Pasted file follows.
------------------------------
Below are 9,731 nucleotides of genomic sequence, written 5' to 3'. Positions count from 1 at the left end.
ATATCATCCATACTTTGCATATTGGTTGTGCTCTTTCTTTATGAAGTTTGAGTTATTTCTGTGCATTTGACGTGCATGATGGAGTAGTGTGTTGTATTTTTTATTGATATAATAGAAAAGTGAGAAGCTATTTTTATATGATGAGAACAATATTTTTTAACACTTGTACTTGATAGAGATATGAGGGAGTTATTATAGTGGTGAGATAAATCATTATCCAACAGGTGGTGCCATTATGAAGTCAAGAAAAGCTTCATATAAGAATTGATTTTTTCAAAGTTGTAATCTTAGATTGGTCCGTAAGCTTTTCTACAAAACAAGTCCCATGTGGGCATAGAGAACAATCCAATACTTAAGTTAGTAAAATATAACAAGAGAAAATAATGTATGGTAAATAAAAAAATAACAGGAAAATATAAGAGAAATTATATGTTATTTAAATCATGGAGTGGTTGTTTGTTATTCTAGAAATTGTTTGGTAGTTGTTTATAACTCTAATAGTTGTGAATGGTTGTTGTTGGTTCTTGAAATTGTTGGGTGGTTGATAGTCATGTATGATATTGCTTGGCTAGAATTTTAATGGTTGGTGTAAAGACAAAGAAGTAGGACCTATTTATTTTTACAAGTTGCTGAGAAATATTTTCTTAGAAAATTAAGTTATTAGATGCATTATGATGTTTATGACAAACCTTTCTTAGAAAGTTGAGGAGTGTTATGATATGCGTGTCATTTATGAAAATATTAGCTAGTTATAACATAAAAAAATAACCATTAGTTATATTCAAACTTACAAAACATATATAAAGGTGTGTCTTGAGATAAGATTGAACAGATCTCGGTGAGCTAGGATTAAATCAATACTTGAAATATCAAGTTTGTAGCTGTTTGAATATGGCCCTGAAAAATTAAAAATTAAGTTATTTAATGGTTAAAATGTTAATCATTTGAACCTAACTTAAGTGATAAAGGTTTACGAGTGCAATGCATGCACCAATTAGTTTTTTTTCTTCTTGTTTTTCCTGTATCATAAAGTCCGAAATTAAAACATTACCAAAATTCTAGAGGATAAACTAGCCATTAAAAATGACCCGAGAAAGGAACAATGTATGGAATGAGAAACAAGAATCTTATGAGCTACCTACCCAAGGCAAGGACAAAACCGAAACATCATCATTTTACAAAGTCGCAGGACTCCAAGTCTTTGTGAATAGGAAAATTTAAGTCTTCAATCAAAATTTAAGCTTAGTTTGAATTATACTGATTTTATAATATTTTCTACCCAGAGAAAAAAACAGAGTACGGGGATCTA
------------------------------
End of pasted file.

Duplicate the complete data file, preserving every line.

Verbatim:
Below are 9,731 nucleotides of genomic sequence, written 5' to 3'. Positions count from 1 at the left end.
ATATCATCCATACTTTGCATATTGGTTGTGCTCTTTCTTTATGAAGTTTGAGTTATTTCTGTGCATTTGACGTGCATGATGGAGTAGTGTGTTGTATTTTTTATTGATATAATAGAAAAGTGAGAAGCTATTTTTATATGATGAGAACAATATTTTTTAACACTTGTACTTGATAGAGATATGAGGGAGTTATTATAGTGGTGAGATAAATCATTATCCAACAGGTGGTGCCATTATGAAGTCAAGAAAAGCTTCATATAAGAATTGATTTTTTCAAAGTTGTAATCTTAGATTGGTCCGTAAGCTTTTCTACAAAACAAGTCCCATGTGGGCATAGAGAACAATCCAATACTTAAGTTAGTAAAATATAACAAGAGAAAATAATGTATGGTAAATAAAAAAATAACAGGAAAATATAAGAGAAATTATATGTTATTTAAATCATGGAGTGGTTGTTTGTTATTCTAGAAATTGTTTGGTAGTTGTTTATAACTCTAATAGTTGTGAATGGTTGTTGTTGGTTCTTGAAATTGTTGGGTGGTTGATAGTCATGTATGATATTGCTTGGCTAGAATTTTAATGGTTGGTGTAAAGACAAAGAAGTAGGACCTATTTATTTTTACAAGTTGCTGAGAAATATTTTCTTAGAAAATTAAGTTATTAGATGCATTATGATGTTTATGACAAACCTTTCTTAGAAAGTTGAGGAGTGTTATGATATGCGTGTCATTTATGAAAATATTAGCTAGTTATAACATAAAAAAATAACCATTAGTTATATTCAAACTTACAAAACATATATAAAGGTGTGTCTTGAGATAAGATTGAACAGATCTCGGTGAGCTAGGATTAAATCAATACTTGAAATATCAAGTTTGTAGCTGTTTGAATATGGCCCTGAAAAATTAAAAATTAAGTTATTTAATGGTTAAAATGTTAATCATTTGAACCTAACTTAAGTGATAAAGGTTTACGAGTGCAATGCATGCACCAATTAGTTTTTTTTCTTCTTGTTTTTCCTGTATCATAAAGTCCGAAATTAAAACATTACCAAAATTCTAGAGGATAAACTAGCCATTAAAAATGACCCGAGAAAGGAACAATGTATGGAATGAGAAACAAGAATCTTATGAGCTACCTACCCAAGGCAAGGACAAAACCGAAACATCATCATTTTACAAAGTCGCAGGACTCCAAGTCTTTGTGAATAGGAAAATTTAAGTCTTCAATCAAAATTTAAGCTTAGTTTGAATTATACTGATTTTATAATATTTTCTACCCAGAGAAAAAAACAGAGTACGGGGATCTA